The goodnesses:
-The music is not as bad as Benjamin Britten said, and indeed it's greatest moments, the 'Lanterloo' chorus, Baba the Turk's heroic entrance, the graveyard, Auction and Bedlam scenes, and several other pages here and there surpass the greatest moments of most of Britten's operas (the most notable exception being Turn of the Screw).
The 'Lanterloo' chorus is constantly running through my head, musically and lyrically, and partially due to the exquisite wind music that bubbles and froths in pandiatonic cantilenas (the wind writing being the great feature of the opera and of course Mozart's Cosi). It's wonderful ending, where Nick Shadow warns his master of the fleeting nature of all that lives over the slowly unweaving web of mysterious wind figurations, with each passing phrase becoming quieter, more dissonant and more disjointed, is haunting to me beyond words.
The work is also full of some fine melodies and orchestral touches. The slow, mournful and simple Miles Davis muted trumpet melody over the nervously swaying strings of Anne's 'waiting' music in Act Two is, as that eternal favorite phrase of music critics has it, 'achingly beautiful'.
Baba the Turk's music as she unveils herself before her endlessly cynical and bored London admirers, a jazzy, Lully-like gavotte for strings, is so superb in its characterization that the wildly theatric Thomas Ades quotes it in Powder Her Face.

Sure, it's not perfect. But it's worthy of a Stravinsky and an Auden in many places, and as Music Critic Eternal says three times a day, 'rewards repeated listenings.'

Sunday, September 24, 2006

Stravinsky Attacks!

At last night's post-Minnesota Orchestra concert (a smart program of Gabrielli brass music, a Mozart Serenade, Bartok's "Music for Strings, Percussion and Celesta" with the James Sewell Ballet, and Le Sacre du Printemps) Q and A session with conductor Osmo Vänskä, a man raised his hand to congratulate Vänskä on a memorable rendition of Stravinsky's masterpiece, and report to him and the audience that he had once been bitten by Stravinsky himself. Literally. Bitten with teeth.
He didn't give his name, but he said he had been a doctor in New York City in the late 60s and early 70s. One of his patients was the ailing Stravinsky (probably a couple months before he died when he had moved from LA to New York City).
Stravinsky was in for one of the many surgical procedures of the painful last years of his life, and after coming out of the anastaesia in a state of irritated delirium, bit the doctor's hand as hard as he could. This only goes to show the unstoppable tenacity and animalistic lifeforce that the tiny but muscular Stravinsky had throughout his life that allowed him to sport six-pack abs in his early 50s, compose works of genius into his late 80s and nearly make it to 90 after a life of smoking and drinking like the Exile on Main Street era Keith Richards.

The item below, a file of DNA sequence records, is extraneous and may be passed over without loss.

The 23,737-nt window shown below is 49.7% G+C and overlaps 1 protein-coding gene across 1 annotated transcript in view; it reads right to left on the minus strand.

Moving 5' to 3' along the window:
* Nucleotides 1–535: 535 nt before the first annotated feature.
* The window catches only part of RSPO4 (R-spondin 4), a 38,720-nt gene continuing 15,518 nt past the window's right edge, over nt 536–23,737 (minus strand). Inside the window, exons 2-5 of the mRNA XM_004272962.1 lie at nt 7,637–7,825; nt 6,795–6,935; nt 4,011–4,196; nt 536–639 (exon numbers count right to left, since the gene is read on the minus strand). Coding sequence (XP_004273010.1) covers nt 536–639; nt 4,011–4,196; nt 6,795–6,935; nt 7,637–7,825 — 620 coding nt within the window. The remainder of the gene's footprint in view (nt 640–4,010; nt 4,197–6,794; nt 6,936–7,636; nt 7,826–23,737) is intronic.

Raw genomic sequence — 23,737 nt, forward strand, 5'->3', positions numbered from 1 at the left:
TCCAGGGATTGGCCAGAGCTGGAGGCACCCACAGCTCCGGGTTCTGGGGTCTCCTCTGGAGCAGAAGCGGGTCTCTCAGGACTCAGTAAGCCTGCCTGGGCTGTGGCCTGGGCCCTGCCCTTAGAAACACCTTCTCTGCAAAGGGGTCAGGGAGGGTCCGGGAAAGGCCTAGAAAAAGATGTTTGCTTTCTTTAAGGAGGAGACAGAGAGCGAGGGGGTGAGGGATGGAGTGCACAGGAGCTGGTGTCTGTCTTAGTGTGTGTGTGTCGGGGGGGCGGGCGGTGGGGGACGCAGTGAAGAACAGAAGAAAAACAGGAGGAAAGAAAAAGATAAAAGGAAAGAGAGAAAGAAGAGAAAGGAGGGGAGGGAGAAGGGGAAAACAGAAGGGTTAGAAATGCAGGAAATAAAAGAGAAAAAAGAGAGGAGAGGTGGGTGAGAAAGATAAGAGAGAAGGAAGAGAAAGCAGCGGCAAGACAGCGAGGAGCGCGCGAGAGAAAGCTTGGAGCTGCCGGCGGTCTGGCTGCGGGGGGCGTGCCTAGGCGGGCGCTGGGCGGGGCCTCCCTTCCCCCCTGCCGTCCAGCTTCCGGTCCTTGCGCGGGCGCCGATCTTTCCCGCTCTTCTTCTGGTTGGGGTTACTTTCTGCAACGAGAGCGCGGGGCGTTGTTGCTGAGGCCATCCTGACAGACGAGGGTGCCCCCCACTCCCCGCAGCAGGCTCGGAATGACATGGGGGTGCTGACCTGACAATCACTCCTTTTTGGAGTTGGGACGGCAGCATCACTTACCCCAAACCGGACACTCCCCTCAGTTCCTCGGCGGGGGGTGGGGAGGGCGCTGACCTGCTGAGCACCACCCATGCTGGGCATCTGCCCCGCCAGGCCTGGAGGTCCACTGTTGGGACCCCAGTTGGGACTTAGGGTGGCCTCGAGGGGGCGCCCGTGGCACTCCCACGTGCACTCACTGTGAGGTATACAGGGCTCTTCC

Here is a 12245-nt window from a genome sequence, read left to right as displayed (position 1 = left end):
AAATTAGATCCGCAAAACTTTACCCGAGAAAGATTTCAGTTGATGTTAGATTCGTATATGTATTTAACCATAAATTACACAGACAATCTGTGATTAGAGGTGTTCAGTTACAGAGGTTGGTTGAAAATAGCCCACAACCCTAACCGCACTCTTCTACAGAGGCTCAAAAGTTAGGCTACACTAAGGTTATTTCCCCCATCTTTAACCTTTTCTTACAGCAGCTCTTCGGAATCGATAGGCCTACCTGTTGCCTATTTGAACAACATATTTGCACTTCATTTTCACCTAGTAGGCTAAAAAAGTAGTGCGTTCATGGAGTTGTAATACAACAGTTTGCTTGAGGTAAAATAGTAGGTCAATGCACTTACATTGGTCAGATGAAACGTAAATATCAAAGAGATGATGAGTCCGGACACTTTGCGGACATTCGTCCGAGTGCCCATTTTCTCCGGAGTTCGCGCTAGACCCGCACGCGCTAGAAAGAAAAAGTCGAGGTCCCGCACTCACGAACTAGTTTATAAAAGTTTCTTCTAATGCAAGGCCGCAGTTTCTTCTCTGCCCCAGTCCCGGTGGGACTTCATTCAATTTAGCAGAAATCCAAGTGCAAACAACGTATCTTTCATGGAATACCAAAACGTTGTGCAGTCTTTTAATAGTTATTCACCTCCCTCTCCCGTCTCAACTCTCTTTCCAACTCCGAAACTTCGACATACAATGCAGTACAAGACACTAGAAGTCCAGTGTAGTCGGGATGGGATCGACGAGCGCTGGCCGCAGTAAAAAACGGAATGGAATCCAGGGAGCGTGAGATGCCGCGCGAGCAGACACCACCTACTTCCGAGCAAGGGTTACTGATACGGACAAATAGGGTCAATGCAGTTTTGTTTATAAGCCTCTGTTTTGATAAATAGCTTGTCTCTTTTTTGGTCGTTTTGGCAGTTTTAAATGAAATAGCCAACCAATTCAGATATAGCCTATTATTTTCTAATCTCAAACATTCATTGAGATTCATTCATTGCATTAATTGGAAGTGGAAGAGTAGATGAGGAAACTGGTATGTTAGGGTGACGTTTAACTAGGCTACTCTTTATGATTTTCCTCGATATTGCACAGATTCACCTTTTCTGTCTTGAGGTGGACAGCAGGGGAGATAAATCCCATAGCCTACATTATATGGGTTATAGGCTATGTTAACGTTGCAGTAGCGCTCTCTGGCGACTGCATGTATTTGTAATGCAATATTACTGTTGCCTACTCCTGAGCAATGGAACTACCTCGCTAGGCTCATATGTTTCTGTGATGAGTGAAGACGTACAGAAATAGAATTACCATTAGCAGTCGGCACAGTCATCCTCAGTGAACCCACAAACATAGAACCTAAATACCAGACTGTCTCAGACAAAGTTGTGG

The doctor related that Stravinsky must have felt sorry for his act of semi-conscious violence, as he gladly signed a LP before he left the hospital.

Monday, September 18, 2006

Rameau Sells His Wares

"Mr Rameau delivers instruction to amateurs for whom he will establish a school of composition, three times a week, from 3 until 5, available for twelve schoolboys at a time, one Gold louis per month, [he] being able to teach them all or perhaps more if it necessary; he will be available to teach a lesser number as well. He ensures that six months or more will be enough to be put the science of Harmony into practice, in all the ways where one will want to employ it, [... ...] It is to due to the eagerness of some who have already enrolled themselves in this class that Mr. Rameau believed it proper to make it more avaiable with the greater Public [...]; thus those whom will wish to join it will have kindness to send their written name and their residence to him, Hotel Effiat, rue d'Bons Efans, so that you can inform him the day when you will start."

-Announcement in Le Mercure France, 1738, for 55 year-old Rameau's newly formed Ecole de composition

Sunday, September 10, 2006

Tolstoy Rocks the Body that Rocks the Party

Here's some footage from 1908 of none other than the great Leo Tolstoy's 80s birthday bash. Sadly, the footage of the man himself is only seconds long and at the very end of the clip, but it's more than worth it to see the gentle mystic's smiling face, along with some nice film of his wife picking flowers and his dog following a scent.
All that is missing is, of course, Kool and the Gang's "Celebration" on the soundtrack.
You Care What I'm Reading, Watching and Listening To (IV)

Wednesday, September 06, 2006

There is a God

And the proof is found, strangely enough, in Americans spending their money on the right thing.

Does Bill O'Reilly know how horribly old he looks on this cover? How could such a Prima donna allow his newest book to feature a picture of himself looking so pale and sweaty? Is he really comfortable to finally be seen as the big ol' Clammy Mick that he is, with a pair of positively evil eyes to boot? And what is this warrior in the LL Bean parka fighting for exactly? Fly-fishing rights? Boating regulation reforms?

Sunday, September 03, 2006


Please be speedy and go here to BBC3's great program "Composer of the Week" to hear about another shamefully underrated composer, the great Argentinian master Alberto Ginastera. You'll need Real Player.